Writing a Family Sketch in a Different Style

Reading a family sketch in the styles provided by most genealogy software is pretty boring. One way to liven up the reading is to transform it into another, less often seen form. One such style is that used by the New England Historic Genealogical Society’s Western Massachusetts Families in 1790 project. Other, similar styles are those of the Maine Families in 1790, the New Hampshire Families in 1790, and the Vermont Families in 1791.  

The Families in 1790 styles are primarily summary presentations of data about families, not unlike genealogy software reports. They are internally quite different, in that they are written by you, and are not simply a string of data statements with (hopefully) excellent citations. They also go farther than most available genealogy reports can, by including information about the family’s neighbors and associates, witnesses to their family happenings, and who in the family knew who else, wherever they were. 

The projects have different citation styles, based on what the sponsoring organization feels is appropriate to their group. The citations all have one thing in common, though, and that is a focus on primary rather than secondary sources. NEHGS has a guide to it’s citation style online next to the information about it’s Families project. 

These four projects, as examples, can give a framework for organizing publications about smaller areas, such as a county or community. One such project might focus on a town in the Mid-West or a southern states county.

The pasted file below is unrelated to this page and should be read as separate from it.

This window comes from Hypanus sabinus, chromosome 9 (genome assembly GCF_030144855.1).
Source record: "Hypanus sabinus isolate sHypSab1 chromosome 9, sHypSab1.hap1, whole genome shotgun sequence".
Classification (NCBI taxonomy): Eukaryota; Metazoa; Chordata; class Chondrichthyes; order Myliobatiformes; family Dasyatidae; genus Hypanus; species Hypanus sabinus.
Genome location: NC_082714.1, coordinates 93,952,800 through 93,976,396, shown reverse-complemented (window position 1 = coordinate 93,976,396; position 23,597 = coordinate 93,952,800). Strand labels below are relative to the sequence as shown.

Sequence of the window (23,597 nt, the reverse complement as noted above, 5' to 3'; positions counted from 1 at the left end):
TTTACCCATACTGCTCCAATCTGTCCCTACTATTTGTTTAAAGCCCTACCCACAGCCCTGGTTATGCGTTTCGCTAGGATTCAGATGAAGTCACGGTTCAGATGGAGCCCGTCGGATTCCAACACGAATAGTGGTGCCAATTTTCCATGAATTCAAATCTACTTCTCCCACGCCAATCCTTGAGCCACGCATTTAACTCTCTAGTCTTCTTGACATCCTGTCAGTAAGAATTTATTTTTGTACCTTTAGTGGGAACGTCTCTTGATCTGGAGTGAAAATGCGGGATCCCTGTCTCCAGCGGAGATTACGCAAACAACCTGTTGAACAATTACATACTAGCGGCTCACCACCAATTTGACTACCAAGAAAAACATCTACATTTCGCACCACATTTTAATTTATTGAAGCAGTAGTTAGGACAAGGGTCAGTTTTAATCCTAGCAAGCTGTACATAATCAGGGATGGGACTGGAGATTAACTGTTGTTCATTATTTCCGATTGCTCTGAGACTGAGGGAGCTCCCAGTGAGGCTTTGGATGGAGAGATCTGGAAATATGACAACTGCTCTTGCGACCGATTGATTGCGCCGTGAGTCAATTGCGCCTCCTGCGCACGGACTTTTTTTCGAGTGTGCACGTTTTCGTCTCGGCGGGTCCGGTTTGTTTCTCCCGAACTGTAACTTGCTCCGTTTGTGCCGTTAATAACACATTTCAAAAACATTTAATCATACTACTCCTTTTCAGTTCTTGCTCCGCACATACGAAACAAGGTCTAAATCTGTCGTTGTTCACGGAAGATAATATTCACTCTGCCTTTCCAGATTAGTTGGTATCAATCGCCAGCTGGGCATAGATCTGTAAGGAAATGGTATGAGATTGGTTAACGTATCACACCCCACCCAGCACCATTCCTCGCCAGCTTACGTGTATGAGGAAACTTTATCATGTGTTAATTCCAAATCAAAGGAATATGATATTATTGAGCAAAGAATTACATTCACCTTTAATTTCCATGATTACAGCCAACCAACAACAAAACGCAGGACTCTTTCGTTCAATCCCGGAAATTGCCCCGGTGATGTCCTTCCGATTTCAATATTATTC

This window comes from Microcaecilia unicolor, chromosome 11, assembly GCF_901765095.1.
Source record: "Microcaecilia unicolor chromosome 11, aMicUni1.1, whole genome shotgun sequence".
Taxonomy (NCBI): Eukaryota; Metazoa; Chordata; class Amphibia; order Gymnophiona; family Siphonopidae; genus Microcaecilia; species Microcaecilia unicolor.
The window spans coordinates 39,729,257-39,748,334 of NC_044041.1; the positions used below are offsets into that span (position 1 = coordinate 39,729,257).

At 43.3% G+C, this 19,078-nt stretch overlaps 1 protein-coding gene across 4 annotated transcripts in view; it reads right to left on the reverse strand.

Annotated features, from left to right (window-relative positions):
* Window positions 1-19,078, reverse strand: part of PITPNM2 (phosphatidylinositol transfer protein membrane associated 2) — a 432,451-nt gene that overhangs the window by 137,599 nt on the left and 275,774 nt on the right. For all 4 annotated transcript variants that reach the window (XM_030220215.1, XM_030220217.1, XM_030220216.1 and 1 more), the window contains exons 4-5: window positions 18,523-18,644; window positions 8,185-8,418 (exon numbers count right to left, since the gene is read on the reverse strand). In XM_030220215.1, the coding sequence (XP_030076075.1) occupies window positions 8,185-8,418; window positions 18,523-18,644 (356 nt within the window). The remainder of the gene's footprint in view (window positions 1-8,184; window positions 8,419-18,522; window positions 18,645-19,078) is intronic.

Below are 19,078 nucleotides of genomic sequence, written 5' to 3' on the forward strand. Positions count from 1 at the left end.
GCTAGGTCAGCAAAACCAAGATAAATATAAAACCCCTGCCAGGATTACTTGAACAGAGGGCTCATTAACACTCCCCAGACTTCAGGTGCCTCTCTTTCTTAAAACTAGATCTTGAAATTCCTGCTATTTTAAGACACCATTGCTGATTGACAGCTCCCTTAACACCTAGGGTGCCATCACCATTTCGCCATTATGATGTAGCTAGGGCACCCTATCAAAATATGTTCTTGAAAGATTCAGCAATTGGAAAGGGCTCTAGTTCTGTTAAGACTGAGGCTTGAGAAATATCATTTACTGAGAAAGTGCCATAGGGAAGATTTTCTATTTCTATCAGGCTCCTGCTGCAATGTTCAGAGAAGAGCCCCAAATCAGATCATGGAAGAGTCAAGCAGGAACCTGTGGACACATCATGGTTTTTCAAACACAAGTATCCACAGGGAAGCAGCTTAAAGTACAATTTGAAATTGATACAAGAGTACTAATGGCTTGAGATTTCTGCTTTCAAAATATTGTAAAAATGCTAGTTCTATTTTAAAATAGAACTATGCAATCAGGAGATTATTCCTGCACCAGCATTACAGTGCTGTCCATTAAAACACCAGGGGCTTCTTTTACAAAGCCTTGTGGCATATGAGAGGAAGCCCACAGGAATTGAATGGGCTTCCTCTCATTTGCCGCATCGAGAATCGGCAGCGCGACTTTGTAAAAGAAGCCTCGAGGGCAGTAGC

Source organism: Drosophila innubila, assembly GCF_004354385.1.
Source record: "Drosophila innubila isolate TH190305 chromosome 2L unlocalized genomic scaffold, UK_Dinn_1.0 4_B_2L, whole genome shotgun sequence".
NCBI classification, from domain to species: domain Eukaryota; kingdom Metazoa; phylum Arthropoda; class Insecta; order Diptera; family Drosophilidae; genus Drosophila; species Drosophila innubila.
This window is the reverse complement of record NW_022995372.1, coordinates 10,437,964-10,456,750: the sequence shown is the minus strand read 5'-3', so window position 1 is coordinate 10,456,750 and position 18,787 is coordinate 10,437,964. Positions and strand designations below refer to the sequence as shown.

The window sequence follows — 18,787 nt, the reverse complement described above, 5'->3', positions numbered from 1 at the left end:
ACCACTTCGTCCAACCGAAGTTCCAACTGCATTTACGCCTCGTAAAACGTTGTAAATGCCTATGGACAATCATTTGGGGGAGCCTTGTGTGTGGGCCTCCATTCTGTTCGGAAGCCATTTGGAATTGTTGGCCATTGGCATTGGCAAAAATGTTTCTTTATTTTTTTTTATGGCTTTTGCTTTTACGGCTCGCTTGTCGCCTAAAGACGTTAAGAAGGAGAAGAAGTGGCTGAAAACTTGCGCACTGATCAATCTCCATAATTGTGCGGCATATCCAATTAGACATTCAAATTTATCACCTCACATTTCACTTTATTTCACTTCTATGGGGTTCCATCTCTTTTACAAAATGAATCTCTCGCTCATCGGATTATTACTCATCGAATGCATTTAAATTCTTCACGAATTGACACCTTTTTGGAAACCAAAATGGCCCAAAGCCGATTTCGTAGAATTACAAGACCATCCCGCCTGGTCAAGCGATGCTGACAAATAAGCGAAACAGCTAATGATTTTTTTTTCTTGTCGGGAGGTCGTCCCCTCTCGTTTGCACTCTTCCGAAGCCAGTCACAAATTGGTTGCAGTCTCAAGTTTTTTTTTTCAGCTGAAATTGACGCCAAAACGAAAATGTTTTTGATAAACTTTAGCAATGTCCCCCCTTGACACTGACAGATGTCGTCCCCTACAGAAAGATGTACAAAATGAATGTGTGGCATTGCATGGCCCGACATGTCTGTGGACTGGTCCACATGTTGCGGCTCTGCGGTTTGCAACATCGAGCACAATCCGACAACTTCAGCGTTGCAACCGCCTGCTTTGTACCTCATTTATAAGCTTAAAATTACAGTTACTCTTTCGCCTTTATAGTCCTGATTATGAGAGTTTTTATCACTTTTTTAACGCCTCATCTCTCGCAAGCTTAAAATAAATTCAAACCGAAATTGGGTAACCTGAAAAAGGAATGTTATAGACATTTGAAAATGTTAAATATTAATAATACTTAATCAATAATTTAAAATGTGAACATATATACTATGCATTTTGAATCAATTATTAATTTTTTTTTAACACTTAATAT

An example of a New Hampshire Families in 1790 sketch is of the Samuel Chamberlain family (Samuel Chamberlain family sketch). Samuel was born in Massachusetts in 1724, and died in Vermont in 1802.

© 2011 N. P. Maling

Sea Genes Family History & Genealogy Research

Richard Mellen of Massachusetts – Genealogy Available

Richard Mellen of Massachusetts is a brief genealogy of the Mellen family compiled from numerous primary and published records. Richard Mellen is a relatively unknown and unknowable persona. Very little is known about him, even where and when he died is unknown. The introduction gives background on the family and their relations. Also included are notes on the family’s surname, places, and records involved. A three-generation genealogical summary is presented in the NEHGS Register style. This paper is also a preview of a forthcoming 10-generation study of the Simon Mellen (c1636-1694) family which will be published and made available for sale elsewhere.

[Update 22 October 2011: The Simon Mellen study is scheduled for publication in December 2011.]